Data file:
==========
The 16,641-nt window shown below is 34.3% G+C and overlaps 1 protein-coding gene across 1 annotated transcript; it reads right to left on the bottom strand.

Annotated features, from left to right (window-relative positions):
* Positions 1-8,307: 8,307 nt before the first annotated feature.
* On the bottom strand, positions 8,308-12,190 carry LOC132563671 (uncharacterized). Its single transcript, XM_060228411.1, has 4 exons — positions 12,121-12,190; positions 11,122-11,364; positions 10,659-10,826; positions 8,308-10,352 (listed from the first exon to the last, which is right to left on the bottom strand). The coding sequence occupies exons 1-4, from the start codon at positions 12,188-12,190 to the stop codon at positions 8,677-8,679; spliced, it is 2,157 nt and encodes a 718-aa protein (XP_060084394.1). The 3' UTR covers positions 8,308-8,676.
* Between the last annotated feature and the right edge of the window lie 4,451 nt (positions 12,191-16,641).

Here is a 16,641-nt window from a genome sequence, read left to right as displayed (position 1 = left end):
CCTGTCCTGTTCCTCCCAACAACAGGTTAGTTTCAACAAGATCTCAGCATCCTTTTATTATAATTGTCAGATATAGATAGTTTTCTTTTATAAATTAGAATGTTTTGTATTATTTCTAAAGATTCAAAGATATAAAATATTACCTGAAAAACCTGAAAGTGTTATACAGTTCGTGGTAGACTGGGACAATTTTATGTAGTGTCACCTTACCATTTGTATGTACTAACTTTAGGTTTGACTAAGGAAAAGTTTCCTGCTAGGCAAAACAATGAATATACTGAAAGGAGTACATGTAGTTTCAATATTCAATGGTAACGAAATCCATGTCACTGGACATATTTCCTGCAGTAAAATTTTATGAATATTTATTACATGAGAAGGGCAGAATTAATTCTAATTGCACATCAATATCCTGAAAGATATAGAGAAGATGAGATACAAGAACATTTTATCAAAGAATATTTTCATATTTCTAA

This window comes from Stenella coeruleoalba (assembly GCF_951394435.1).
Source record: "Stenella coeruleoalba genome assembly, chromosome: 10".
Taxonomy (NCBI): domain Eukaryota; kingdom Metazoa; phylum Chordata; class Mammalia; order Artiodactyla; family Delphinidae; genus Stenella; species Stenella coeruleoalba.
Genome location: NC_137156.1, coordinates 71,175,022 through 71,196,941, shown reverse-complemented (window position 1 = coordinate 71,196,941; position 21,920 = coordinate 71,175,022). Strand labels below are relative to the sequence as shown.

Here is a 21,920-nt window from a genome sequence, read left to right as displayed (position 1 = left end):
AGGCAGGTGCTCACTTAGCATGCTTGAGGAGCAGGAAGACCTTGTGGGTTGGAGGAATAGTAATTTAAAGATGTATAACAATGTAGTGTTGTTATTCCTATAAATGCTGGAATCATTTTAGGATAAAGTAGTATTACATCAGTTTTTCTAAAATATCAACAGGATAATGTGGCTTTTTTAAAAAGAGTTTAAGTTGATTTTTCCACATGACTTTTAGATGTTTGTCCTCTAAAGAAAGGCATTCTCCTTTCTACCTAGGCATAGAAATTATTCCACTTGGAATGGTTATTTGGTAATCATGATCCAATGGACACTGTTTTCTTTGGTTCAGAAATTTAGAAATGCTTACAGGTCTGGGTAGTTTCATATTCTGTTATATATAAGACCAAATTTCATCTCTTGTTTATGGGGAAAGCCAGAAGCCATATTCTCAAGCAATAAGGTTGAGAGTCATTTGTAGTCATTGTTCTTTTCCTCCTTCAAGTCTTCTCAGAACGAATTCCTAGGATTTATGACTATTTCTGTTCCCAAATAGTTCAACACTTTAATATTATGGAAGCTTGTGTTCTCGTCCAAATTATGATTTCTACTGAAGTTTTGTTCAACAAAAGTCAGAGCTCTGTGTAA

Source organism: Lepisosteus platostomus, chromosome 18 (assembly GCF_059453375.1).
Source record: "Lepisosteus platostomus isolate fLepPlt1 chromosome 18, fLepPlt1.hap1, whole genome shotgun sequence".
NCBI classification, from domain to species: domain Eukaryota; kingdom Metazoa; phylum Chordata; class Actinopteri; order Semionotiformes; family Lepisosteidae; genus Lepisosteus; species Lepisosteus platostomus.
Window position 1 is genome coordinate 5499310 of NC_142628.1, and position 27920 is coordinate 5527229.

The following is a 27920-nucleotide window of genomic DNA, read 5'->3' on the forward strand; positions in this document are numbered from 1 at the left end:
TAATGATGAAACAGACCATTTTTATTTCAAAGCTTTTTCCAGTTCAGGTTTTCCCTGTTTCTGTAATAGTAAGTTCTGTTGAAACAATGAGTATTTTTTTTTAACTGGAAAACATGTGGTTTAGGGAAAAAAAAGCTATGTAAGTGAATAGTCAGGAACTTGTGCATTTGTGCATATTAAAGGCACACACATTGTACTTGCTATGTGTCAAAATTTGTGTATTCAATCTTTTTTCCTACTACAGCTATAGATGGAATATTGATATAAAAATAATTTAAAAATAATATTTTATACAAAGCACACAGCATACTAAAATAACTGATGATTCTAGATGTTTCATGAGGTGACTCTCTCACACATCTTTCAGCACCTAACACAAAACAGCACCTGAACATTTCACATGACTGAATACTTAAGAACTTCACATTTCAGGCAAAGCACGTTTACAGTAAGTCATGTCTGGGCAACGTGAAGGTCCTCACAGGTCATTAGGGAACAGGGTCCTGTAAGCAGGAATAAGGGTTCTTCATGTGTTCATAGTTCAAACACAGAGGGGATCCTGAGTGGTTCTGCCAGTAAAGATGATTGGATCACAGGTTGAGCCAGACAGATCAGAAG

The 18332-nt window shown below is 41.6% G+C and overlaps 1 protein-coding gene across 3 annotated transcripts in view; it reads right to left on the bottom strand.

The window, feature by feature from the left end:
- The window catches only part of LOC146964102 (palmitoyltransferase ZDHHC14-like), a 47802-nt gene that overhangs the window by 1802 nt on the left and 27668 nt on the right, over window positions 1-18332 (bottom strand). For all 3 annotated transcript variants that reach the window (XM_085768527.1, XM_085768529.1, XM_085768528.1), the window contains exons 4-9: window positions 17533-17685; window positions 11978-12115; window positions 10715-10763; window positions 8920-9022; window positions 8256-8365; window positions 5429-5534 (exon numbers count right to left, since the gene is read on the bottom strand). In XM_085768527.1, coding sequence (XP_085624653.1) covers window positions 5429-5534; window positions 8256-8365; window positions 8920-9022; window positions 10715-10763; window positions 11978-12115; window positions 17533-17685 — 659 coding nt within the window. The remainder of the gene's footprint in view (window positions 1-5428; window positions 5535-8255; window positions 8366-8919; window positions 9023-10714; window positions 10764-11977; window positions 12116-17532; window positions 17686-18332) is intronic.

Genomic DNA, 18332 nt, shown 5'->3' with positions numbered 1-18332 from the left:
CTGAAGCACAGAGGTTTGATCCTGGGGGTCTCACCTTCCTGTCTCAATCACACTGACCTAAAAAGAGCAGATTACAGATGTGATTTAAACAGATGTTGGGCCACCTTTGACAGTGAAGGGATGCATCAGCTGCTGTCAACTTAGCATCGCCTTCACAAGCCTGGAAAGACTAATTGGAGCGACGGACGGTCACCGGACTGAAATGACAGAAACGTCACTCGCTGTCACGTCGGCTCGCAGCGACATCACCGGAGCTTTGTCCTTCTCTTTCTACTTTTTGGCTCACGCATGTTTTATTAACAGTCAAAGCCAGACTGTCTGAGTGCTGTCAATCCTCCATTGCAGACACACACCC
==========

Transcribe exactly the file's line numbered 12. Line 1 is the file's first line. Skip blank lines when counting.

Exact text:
Here is a 21,920-nt window from a genome sequence, read left to right as displayed (position 1 = left end):